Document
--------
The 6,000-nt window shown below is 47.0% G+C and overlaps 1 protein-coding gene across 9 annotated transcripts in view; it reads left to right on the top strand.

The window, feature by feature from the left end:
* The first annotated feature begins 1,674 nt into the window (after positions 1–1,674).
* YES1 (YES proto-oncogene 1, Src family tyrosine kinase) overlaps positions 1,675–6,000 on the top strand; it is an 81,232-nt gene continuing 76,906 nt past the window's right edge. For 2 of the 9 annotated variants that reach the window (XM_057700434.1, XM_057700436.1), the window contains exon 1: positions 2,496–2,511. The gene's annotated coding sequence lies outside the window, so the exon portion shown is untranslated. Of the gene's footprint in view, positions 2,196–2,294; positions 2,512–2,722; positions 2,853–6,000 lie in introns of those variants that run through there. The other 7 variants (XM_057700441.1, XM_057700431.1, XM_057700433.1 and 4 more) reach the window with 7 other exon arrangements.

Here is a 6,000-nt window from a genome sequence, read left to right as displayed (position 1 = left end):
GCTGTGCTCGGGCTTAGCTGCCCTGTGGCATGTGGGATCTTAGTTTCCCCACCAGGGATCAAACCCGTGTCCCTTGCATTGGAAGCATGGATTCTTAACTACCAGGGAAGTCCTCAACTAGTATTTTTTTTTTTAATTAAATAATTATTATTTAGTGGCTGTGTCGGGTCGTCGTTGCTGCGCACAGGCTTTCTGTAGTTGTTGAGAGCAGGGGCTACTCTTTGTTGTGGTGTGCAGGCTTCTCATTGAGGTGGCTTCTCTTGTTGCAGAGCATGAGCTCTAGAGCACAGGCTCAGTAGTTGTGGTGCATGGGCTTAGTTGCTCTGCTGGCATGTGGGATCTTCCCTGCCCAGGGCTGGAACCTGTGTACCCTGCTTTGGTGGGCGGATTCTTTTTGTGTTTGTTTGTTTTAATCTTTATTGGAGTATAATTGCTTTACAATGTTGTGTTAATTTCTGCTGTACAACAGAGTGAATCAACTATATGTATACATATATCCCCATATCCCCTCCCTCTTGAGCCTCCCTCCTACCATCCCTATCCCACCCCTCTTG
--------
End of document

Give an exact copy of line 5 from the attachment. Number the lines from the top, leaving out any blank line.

Here is a 6,000-nt window from a genome sequence, read left to right as displayed (position 1 = left end):